Sunday, April 20, 2008
1953 Giro d’Italia: Coppi and Koblet in an epic battle
Here is some silent black and white newsreel footage from the 1953 Giro d’Italia; featuring Italy's Fausto Coppi and Swiss rider Hugo Koblet.
When Coppi was on top form, he was unbeatable; however, Koblet was one of the few riders of that same era who could seriously challenge the Campionissimo. Filmed here is one of their many epic battles as they take on the Passo Sella in the 19th stage.
See if you can spot Hugo Koblet early on leading the peloton, as he flashes past the camera. His jersey appears white, although it is actually the “Magalia Rosa,” the race leader’s pink jersey. Fausto Coppi (5th in line.) is easier to spot in his distinctive Bianchi jersey. In addition, the camera lingers on Coppi.
There is an early solo break by Italy’s Pasquale Fornara, another great climber who took the King of the Mountains title in the 1953 Giro.
When the serious climbing starts, a three man chasing group forms. It includes Coppi and Koblet and another rider I am not able to recognize. On a brief respite from climbing, you will see the Swiss rider tighten his toe strap, a sure sign that he is about to attack.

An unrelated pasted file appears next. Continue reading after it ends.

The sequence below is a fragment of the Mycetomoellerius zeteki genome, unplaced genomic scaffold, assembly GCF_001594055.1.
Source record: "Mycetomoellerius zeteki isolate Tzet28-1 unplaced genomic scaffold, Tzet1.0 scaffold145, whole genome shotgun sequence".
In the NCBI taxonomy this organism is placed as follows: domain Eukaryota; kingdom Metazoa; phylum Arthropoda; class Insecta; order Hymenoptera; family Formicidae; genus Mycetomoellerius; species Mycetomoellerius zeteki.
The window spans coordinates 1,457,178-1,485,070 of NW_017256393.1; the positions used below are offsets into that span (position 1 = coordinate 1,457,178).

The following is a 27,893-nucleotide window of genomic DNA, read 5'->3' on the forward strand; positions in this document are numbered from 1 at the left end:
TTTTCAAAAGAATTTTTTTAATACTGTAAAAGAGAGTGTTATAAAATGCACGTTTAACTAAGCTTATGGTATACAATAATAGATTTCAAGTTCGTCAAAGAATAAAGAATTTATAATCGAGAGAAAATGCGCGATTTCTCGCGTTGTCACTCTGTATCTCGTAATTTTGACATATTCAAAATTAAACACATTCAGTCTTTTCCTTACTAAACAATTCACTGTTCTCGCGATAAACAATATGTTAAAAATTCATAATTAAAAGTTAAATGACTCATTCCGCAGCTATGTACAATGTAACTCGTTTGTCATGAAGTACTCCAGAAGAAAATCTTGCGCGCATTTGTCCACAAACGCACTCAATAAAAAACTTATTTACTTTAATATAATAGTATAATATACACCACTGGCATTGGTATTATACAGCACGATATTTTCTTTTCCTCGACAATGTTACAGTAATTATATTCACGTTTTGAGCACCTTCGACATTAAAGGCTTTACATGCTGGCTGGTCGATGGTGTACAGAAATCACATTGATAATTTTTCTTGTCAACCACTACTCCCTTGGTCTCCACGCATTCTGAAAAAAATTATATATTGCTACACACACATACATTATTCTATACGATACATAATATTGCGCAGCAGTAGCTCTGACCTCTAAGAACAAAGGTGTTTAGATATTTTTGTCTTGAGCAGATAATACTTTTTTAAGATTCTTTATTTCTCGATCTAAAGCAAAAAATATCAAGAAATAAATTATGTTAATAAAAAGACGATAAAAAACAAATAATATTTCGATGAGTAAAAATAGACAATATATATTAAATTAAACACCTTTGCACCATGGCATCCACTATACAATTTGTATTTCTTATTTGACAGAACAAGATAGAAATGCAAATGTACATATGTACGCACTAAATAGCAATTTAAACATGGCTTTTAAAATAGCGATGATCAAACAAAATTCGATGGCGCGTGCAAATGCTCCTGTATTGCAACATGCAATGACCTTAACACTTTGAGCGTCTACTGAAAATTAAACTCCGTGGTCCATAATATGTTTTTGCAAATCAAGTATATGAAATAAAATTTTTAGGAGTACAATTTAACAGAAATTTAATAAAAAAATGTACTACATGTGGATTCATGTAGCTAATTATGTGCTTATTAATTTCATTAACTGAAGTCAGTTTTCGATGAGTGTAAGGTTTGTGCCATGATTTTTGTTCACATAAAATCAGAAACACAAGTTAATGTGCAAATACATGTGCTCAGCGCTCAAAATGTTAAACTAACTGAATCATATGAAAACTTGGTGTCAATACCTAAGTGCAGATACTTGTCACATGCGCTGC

In a classic move, as they catch Forana, Hugo Koblet immediately attacks. Again, spot him by his light jersey with no lettering; he is also not wearing a cap, whereas the other riders are. Notice Koblet’s speed, and how quickly he opens a considerable gap.
Tired from his long solo effort, Pasquale Fornara holds on briefly, but finds the pace too hot and is dropped. As they near the summit, Fausto Coppi has now left the remaining rider and is chasing alone.
There is a great shot of a motorcycle race marshal, kicking at the crowd to keep them back. You will also notice that Coppi is now wearing a “leather hairnet” helmet, in readiness for the descent. He reels in Koblet at the top of the climb.
Had he not closed the gap before the summit, he may never have caught the flying Swiss rider; Hugo Koblet was well known for his long solo break-aways. He earned the nick-name "Pédaleur de Charme" for his smooth pedaling style, and his ability to maintain a high rate of speed over a distance.
There is some great footage of the two working together as they dash towards the finish. Coppi easily out sprints Koblet to win the stage.
On later stages, Coppi would take the lead from Koblet to win the 1953 Giro d’Italia by 1 min. 29 sec. Pasquale Fornara was third, and King of the Mountains. Gino Bartali was forth that year.
Posted by Dave Moulton at 4/20/2008 09:45:00 AM